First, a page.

“When I look back on it, we got out of it because my soldiers were very courageous and well trained and they kept on firing at the enemy, killing the enemy, which was what we are trained to do … with the support of the artillery.”


As their leader, Colonel Smith had complete control of the situation, his Military Cross citation states, without which the Diggers might well have been annihilated, but for decades after Vietnam, they were the forgotten heroes and it wasn’t until the 50th anniversary in 2016 that Colonel Smith’s decades-long campaign to upgrade his men’s military bravery awards was successful.


The Defence Honours and Awards Appeals Tribunal recommended 10 soldiers who fought at Long Tan receive military honours or have their existing awards upgraded. “The [lack of] recognition of those who fought over and above the normal call of duty was quite disgusting and it took me a long time to get them some recognition,” Colonel Smith said. “It took me until 2016 to get everybody I had recommended for an award in 1966 to get those awards.”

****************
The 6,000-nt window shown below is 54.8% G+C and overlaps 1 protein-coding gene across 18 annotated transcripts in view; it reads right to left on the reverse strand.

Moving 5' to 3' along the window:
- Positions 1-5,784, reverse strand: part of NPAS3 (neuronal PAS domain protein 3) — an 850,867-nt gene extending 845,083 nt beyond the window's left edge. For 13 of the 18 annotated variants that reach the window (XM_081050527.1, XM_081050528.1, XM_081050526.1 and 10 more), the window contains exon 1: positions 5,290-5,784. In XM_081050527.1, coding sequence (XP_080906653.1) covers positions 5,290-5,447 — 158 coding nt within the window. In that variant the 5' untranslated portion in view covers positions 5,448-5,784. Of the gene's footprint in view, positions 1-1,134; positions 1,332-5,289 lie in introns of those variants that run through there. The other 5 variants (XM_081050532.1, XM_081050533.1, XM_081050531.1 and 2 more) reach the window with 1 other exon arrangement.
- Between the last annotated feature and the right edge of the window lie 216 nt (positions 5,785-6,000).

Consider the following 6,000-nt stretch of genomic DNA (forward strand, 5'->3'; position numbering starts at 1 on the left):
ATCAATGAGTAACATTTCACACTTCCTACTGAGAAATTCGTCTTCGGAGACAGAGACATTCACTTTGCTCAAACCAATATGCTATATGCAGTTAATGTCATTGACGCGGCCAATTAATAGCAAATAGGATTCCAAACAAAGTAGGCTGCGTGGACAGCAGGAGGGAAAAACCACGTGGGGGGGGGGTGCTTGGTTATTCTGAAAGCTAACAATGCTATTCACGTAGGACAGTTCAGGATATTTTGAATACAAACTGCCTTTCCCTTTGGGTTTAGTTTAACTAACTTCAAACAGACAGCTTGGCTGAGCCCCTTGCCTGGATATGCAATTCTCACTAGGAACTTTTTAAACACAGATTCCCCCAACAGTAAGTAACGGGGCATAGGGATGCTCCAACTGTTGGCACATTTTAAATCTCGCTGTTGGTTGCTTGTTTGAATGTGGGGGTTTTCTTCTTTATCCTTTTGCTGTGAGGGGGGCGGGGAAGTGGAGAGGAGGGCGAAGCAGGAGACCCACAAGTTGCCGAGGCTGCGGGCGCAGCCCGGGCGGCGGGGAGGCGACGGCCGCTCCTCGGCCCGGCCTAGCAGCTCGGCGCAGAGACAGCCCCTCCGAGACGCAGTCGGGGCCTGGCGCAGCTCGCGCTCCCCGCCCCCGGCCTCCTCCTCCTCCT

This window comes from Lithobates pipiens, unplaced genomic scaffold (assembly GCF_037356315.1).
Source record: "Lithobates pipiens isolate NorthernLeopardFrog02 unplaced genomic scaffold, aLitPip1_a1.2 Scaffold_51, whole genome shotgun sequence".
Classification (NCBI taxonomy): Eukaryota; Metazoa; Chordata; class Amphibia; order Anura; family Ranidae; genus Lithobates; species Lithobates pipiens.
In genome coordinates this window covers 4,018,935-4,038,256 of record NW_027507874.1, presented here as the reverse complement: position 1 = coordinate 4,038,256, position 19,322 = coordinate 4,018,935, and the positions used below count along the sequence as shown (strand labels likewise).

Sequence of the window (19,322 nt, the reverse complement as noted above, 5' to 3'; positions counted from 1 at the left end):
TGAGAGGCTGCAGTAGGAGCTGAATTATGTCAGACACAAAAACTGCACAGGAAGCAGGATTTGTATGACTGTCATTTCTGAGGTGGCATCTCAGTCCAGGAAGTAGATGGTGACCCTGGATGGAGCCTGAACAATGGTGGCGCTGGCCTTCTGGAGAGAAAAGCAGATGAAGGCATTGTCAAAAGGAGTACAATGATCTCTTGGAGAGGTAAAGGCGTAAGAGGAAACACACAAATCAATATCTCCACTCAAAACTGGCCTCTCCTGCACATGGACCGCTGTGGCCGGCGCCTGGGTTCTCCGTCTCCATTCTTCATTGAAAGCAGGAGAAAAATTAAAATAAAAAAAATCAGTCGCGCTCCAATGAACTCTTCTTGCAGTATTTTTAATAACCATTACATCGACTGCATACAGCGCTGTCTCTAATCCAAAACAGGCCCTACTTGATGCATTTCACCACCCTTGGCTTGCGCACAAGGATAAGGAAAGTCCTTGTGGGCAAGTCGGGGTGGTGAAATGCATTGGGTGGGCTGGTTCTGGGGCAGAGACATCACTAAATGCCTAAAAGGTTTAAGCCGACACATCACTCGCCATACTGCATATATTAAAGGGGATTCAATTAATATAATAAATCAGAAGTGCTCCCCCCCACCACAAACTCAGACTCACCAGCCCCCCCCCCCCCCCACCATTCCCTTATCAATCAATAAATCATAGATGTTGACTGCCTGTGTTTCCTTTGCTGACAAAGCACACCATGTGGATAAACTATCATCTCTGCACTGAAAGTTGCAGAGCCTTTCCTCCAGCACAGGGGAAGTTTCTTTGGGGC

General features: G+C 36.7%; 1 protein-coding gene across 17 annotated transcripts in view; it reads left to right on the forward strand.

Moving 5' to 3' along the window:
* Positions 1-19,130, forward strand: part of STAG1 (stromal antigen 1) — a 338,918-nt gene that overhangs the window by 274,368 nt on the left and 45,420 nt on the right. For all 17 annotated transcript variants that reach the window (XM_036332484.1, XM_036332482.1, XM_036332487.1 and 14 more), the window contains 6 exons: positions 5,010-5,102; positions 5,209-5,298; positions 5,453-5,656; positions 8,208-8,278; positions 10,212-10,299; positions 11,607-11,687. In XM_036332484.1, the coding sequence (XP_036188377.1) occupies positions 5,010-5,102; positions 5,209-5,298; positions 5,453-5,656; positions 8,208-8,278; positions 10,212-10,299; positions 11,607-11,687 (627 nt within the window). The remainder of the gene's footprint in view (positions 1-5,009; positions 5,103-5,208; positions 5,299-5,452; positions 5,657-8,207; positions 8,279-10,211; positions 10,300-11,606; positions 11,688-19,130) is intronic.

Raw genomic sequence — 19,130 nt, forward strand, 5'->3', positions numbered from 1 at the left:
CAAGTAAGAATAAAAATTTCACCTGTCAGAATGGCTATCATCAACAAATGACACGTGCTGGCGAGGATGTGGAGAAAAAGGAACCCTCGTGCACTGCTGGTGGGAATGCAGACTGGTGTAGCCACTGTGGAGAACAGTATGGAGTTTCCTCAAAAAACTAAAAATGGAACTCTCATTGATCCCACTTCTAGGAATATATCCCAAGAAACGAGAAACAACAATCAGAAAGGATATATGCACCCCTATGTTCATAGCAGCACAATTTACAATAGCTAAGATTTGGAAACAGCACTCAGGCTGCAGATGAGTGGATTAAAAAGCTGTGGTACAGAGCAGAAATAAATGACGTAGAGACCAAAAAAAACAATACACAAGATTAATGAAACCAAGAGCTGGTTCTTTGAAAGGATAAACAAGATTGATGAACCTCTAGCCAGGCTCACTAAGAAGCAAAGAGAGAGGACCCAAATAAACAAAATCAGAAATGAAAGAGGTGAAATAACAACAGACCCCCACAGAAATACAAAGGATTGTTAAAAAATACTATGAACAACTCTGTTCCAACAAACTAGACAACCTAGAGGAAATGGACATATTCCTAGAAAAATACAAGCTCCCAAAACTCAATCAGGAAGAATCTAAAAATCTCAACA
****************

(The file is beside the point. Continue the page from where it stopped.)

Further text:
However, Colonel Smith’s appeal for a Victoria Cross for Warrant Officer Class 2 Jack Kirby (right) was rejected, and this is where he will resume the fight also pushing for Victoria Crosses for other soldiers he will not yet name publicly.




I never thought I’d be the kind of person who’d wake up early in the morning to exercise.

And I was right!




The Victoria Cross – History.


The Victoria Cross (VC) is the highest and most prestigious award of the British honours system. It is awarded for gallantry "in the presence of the enemy" to members of the British Armed Forces. It may be awarded posthumously. It was previously awarded to Commonwealth countries, most of which have established their own honours systems and no longer recommend British honours. It may be awarded to a person of any military rank in any service and to civilians under military command although no civilian has received the award since 1879. Since the first awards were presented by Queen Victoria in 1857, two-thirds of all awards have been personally presented by the British monarch. These investitures are usually held at Buckingham Palace.